Aaltodoc publication archive (Aalto University institutional repository)
School of Business | Department of Management Studies | MSc Degree Programme in Strategy | 2014
Thesis number: 13815
Aligning sourcing activities with corporate strategy
|Title:||Aligning sourcing activities with corporate strategy|
|Year:||2014 Language: eng|
|Department:||Department of Management Studies|
|Academic subject:||MSc Degree Programme in Strategy|
|Index terms:||johtaminen; management; organisaatio; organization; yritykset; companies; strategia; strategy|
» hse_ethesis_13815.pdf size:2 MB (1725194)
|Key terms:||strategy implementation; category sourcing; matrix structure|
In this paper I set out to discover how global firms ensure that sourcing activities are aligned with corporate strategy. In order to understand this, I broke the problem down into three specific questions, which were:
1) How does strategy flow through the sourcing departments of large firms? 2) What hurdles do sourcing departments face when trying to implement corporate strategy? 3) What tools are available in improving the alignment between corporate strategies and sourcing activities?
Specifically, I wanted to answer these questions by using the example of a real life case company, and was fortunate enough have in-depth access to a large European manufacturing and engineering firm (referred to as Company X) which has implemented global sourcing operations.
I answered the first question by developing a model of how strategy flows through the sourcing operations of large firms. In order to do so, I studied both the relevant literature (discussed in detail in Section 2) and the real-life operations of Company X. My model, referred to as the strategy flow model throughout the paper, was by no means perfect or inclusive of every single factor involved in that very complex process, but it certainly helped to set the framework needed to answer the latter questions.
Interviews with employees of Company X provided answers to the second question. The major hurdles faced by sourcing departments when trying to implement corporate strategy were identified as (1) the difficulty in balancing the need of global leveraging with the need for local responsiveness, (2) challenges faced by data quality and availability, and (3) communicating corporate strategy and initiatives throughout the organization.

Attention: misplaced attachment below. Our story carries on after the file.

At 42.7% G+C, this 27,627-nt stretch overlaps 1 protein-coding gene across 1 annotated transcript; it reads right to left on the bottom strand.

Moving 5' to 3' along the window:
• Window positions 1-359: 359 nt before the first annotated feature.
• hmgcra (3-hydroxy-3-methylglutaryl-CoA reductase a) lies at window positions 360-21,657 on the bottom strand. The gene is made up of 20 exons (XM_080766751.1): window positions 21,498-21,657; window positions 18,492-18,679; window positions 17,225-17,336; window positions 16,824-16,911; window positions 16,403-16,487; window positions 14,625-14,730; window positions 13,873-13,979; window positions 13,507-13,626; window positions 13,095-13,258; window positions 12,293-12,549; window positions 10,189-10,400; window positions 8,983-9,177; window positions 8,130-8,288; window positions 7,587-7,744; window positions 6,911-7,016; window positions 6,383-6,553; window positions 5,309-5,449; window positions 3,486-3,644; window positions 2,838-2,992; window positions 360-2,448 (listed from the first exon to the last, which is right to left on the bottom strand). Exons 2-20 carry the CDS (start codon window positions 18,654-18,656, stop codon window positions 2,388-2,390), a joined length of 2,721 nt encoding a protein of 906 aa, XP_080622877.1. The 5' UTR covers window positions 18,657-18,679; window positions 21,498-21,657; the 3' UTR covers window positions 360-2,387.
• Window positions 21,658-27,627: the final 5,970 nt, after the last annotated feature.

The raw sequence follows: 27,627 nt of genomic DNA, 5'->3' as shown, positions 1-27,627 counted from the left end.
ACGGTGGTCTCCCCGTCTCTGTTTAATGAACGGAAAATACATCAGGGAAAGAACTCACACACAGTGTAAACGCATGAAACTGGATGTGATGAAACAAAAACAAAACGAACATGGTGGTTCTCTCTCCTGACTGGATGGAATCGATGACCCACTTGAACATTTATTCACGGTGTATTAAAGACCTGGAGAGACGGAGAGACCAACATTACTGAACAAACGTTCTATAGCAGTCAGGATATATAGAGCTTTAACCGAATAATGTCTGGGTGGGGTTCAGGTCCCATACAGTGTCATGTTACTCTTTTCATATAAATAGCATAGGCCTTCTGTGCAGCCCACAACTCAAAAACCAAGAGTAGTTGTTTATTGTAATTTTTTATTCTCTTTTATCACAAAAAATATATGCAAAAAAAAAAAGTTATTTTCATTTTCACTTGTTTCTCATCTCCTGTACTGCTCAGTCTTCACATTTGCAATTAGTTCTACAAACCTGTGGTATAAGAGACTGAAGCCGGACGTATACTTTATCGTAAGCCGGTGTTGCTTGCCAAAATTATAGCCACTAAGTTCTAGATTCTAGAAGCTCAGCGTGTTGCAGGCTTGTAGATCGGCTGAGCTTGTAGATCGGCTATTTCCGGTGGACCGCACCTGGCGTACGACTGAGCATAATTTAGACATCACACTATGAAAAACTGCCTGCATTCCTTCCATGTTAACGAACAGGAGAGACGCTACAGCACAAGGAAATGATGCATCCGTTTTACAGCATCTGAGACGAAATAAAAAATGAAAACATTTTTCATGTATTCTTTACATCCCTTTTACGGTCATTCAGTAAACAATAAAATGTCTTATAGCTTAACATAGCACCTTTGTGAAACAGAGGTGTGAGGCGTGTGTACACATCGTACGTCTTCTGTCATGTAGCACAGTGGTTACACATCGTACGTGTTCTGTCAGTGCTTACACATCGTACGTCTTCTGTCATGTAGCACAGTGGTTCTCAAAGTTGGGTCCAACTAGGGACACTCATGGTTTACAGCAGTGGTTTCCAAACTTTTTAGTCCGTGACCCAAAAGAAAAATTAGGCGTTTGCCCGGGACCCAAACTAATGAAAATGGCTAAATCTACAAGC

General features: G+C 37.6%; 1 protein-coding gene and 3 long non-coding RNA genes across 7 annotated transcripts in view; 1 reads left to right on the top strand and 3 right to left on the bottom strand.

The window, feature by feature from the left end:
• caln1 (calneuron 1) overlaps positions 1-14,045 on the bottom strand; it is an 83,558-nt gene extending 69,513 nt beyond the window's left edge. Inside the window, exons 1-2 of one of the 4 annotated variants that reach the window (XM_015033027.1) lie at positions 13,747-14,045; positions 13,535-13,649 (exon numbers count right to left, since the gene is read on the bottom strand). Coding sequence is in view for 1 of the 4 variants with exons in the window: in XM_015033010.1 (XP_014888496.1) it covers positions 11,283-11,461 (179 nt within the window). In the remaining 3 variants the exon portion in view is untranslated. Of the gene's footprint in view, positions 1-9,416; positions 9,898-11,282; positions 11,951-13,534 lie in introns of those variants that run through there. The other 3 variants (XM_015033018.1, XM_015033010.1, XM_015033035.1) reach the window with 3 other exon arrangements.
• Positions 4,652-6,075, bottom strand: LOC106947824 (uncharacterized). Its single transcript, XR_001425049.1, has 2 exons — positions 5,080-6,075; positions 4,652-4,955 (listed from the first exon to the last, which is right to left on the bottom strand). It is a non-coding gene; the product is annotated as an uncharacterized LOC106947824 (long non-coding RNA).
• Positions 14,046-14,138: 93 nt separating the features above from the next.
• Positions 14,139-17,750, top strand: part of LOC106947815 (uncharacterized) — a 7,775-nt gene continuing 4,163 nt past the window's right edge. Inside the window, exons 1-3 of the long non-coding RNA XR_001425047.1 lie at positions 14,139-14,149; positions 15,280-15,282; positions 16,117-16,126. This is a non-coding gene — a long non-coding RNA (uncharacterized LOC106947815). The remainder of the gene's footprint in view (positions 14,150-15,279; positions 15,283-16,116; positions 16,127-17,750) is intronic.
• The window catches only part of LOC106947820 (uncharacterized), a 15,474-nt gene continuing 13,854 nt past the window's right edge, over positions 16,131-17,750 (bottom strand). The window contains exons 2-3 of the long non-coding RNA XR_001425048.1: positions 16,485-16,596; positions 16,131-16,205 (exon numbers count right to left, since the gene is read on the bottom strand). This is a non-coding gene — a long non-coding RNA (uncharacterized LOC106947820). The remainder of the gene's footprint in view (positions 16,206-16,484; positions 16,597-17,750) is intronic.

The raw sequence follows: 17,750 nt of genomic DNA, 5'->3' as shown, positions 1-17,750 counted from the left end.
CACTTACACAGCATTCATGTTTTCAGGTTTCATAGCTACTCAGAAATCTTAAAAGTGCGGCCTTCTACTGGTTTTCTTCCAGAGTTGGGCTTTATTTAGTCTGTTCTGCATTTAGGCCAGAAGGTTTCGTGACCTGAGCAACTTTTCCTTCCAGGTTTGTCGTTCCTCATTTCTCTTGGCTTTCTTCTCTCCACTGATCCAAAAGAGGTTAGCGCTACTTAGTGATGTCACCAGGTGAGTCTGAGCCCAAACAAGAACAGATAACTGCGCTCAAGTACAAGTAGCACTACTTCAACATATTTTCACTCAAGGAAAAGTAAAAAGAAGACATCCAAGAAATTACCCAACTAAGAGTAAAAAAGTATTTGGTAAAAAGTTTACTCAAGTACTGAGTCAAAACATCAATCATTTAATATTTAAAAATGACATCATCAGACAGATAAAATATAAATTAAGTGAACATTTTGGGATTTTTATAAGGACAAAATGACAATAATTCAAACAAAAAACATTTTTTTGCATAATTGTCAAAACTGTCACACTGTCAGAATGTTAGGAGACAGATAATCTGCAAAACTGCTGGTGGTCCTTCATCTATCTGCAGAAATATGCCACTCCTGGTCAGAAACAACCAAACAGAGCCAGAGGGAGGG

Interviews with employees of Company X also helped to answer the third question. The tools used by the firm to align sourcing activities with corporate strategy were directly related to the hurdles identified in the second question. Regarding the global vs. local conundrum, Company X has successfully implemented a matrix-structured category management approach. Regarding the issues related to data quality and availability, Company X has taken actions such as installing well-defined processes and creating specific job roles which focus on sourcing process management. Regarding the issue of communicating corporate strategy throughout organizations, Company X had found great success through the use of a visual tool which depicts the major elements of their strategy (such as vision, targets, industry trends and major initiatives).
The vast majority of this research was completely focused on a single firm's sourcing department. This means that while it allowed for great depth in explaining the situation of one firm, there are limitations in being able to generalize the findings to other functions, firms or industries. For that to be done, future quantitative analyses could be completed which would ask similar (but more generalizable) questions across a much wider data set.
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